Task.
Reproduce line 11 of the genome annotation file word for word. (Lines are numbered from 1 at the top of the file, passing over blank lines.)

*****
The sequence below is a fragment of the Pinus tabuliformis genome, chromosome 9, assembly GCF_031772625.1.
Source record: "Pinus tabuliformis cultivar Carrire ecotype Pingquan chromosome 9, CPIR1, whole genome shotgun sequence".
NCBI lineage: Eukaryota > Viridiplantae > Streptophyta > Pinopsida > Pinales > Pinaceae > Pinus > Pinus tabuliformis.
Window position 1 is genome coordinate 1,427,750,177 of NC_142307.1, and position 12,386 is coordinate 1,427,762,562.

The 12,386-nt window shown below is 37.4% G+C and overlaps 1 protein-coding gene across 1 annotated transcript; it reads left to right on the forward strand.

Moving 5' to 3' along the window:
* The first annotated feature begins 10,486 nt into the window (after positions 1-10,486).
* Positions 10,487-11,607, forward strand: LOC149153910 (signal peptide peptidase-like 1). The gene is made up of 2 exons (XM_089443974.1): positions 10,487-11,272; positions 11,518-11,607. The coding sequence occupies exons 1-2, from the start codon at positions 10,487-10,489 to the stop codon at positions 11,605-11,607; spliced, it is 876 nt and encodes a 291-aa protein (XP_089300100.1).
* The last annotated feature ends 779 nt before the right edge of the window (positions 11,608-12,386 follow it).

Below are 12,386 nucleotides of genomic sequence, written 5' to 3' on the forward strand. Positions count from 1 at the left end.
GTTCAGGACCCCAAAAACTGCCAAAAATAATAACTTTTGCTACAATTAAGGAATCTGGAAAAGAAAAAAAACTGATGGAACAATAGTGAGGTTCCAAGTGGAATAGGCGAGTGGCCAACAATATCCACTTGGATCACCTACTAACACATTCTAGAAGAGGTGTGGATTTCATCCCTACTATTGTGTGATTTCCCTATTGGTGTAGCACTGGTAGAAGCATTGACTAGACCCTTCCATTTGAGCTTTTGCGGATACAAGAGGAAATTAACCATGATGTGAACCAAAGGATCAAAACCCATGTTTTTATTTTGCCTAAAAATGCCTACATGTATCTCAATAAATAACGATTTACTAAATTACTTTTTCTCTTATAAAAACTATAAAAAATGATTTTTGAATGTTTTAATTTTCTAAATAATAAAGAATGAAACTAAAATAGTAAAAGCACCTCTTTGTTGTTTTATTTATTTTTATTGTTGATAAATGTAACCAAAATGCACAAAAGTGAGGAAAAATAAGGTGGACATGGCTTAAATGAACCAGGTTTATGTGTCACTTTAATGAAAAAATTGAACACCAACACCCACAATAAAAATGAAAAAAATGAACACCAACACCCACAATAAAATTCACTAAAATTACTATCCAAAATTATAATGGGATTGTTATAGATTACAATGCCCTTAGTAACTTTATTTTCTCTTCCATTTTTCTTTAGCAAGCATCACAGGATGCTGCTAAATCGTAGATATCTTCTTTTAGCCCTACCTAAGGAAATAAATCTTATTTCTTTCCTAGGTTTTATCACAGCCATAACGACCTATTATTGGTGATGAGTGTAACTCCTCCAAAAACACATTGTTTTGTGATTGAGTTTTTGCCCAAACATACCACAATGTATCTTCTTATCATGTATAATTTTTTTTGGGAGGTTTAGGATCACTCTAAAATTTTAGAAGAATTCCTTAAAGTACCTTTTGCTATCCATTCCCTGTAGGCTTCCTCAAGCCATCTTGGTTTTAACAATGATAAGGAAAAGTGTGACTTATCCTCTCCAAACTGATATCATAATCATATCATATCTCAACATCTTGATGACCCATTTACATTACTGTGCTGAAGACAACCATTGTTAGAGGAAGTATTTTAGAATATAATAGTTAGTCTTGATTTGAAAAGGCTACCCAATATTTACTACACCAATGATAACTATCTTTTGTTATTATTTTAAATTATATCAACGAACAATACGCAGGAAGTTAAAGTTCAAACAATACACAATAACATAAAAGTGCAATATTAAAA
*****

GTTCAGGACCCCAAAAACTGCCAAAAATAATAACTTTTGCTACAATTAAGGAATCTGGAAAAGAAAAAAAACTGATGGAACAATAGTGAGGTTCCAAGTGGAATAGGCGAGTGGCCAACAATATCCACTTGGATCACCTACTAACACATTCTAGAAGAGGTGTGGATTTCATCCCTACTATTGTGTGATTTCCCTATTGGTGTAGCACTGGTAGAAGCATTGACTAGACCCTTCCATTTGAGCTTTTGCGGATACAAGAGGAAATTAACCATGATGTGAACCAAAGGATCAAAACCCATGTTTTTATTTTGCCTAAAAATGCCTACATGTATCTCAATAAATAACGATTTACTAAATTACTTTTTCTCTTATAAAAACTATAAAAAATGATTTTTGAATGTTTTAATTTTCTAAATAATAAAGAATGAAACTAAAATAGTAAAAGCACCTCTTTGTTGTTTTATTTATTTTTATTGTTGATAAATGTAACCAAAATGCACAAAAGTGAGGAAAAATAAGGTGGACATGGCTTAAATGAACCAGGTTTATGTGTCACTTTAATGAAAAAATTGAACACCAACACCCACAATAAAAATGAAAAAAATGAACACCAACACCCACAATAAAATTCACTAAAATTACTATCCAAAATTATAATGGGATTGTTATAGATTACAATGCCCTTAGTAACTTTATTTTCTCTTCCATTTTTCTTTAGCAAGCATCACAGGATGCTGCTAAATCGTAGATATCTTCTTTTAGCCCTACCTAAGGAAATAAATCTTATTTCTTTCCTAGGTTTTATCACAGCCATAACGACCTATTATTGGTGATGAGTGTAACTCCTCCAAAAACACATTGTTTTGTGATTGAGTTTTTGCCCAAACATACCACAATGTATCTTCTTATCATGTATAATTTTTTTTGGGAGGTTTAGGATCACTCTAAAATTTTAGAAGAATTCCTTAAAGTACCTTTTGCTATCCATTCCCTGTAGGCTTCCTCAAGCCATCTTGGTTTTAACAATGATAAGGAAAAGTGTGACTTATCCTCTCCAAACTGATATCATAATCATATCATATCTCAACATCTTGATGACCCATTTACATTACTGTGCTGAAGACAACCATTGTTAGAGGAAGTATTTTAGAATATAATAGTTAGTCTTGATTTGAAAAGGCTACCCAATATTTACTACACCAATGATAACTATCTTTTGTTATTATTTTAAATTATATCAACGAACAATACGCAGGAAGTTAAAGTTCAAACAATACACAATAACATAAAAGTGCAATATTAAAA